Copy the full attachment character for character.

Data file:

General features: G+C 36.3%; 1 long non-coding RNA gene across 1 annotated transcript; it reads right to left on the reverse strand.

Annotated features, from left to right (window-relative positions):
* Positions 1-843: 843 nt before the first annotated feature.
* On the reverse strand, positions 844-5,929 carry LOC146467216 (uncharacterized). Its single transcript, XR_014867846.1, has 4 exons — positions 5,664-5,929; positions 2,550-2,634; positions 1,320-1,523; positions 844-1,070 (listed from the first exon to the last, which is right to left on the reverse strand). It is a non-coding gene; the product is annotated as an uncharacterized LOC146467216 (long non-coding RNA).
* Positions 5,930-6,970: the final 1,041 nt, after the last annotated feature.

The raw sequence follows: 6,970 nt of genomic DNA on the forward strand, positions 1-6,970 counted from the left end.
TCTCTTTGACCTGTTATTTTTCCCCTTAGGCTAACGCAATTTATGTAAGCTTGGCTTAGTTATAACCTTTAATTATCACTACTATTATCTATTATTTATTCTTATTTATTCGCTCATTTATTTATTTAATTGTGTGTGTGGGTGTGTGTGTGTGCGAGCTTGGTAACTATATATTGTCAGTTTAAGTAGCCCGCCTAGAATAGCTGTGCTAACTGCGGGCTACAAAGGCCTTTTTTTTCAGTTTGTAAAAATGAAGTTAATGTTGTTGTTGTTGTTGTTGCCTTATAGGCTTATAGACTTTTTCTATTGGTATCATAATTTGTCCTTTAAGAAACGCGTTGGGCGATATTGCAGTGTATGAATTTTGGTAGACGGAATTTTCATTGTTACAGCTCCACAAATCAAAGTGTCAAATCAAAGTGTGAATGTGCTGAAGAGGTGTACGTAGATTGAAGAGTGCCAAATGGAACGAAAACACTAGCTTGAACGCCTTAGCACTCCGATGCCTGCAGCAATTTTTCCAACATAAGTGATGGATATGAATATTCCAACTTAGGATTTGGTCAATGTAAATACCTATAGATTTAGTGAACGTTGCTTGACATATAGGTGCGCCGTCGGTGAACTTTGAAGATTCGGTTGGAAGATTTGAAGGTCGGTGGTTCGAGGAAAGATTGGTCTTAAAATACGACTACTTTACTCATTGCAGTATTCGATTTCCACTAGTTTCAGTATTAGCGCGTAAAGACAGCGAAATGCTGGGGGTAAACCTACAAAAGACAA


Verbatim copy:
General features: G+C 36.3%; 1 long non-coding RNA gene across 1 annotated transcript; it reads right to left on the reverse strand.

Annotated features, from left to right (window-relative positions):
* Positions 1-843: 843 nt before the first annotated feature.
* On the reverse strand, positions 844-5,929 carry LOC146467216 (uncharacterized). Its single transcript, XR_014867846.1, has 4 exons — positions 5,664-5,929; positions 2,550-2,634; positions 1,320-1,523; positions 844-1,070 (listed from the first exon to the last, which is right to left on the reverse strand). It is a non-coding gene; the product is annotated as an uncharacterized LOC146467216 (long non-coding RNA).
* Positions 5,930-6,970: the final 1,041 nt, after the last annotated feature.

The raw sequence follows: 6,970 nt of genomic DNA on the forward strand, positions 1-6,970 counted from the left end.
TCTCTTTGACCTGTTATTTTTCCCCTTAGGCTAACGCAATTTATGTAAGCTTGGCTTAGTTATAACCTTTAATTATCACTACTATTATCTATTATTTATTCTTATTTATTCGCTCATTTATTTATTTAATTGTGTGTGTGGGTGTGTGTGTGTGCGAGCTTGGTAACTATATATTGTCAGTTTAAGTAGCCCGCCTAGAATAGCTGTGCTAACTGCGGGCTACAAAGGCCTTTTTTTTCAGTTTGTAAAAATGAAGTTAATGTTGTTGTTGTTGTTGTTGCCTTATAGGCTTATAGACTTTTTCTATTGGTATCATAATTTGTCCTTTAAGAAACGCGTTGGGCGATATTGCAGTGTATGAATTTTGGTAGACGGAATTTTCATTGTTACAGCTCCACAAATCAAAGTGTCAAATCAAAGTGTGAATGTGCTGAAGAGGTGTACGTAGATTGAAGAGTGCCAAATGGAACGAAAACACTAGCTTGAACGCCTTAGCACTCCGATGCCTGCAGCAATTTTTCCAACATAAGTGATGGATATGAATATTCCAACTTAGGATTTGGTCAATGTAAATACCTATAGATTTAGTGAACGTTGCTTGACATATAGGTGCGCCGTCGGTGAACTTTGAAGATTCGGTTGGAAGATTTGAAGGTCGGTGGTTCGAGGAAAGATTGGTCTTAAAATACGACTACTTTACTCATTGCAGTATTCGATTTCCACTAGTTTCAGTATTAGCGCGTAAAGACAGCGAAATGCTGGGGGTAAACCTACAAAAGACAA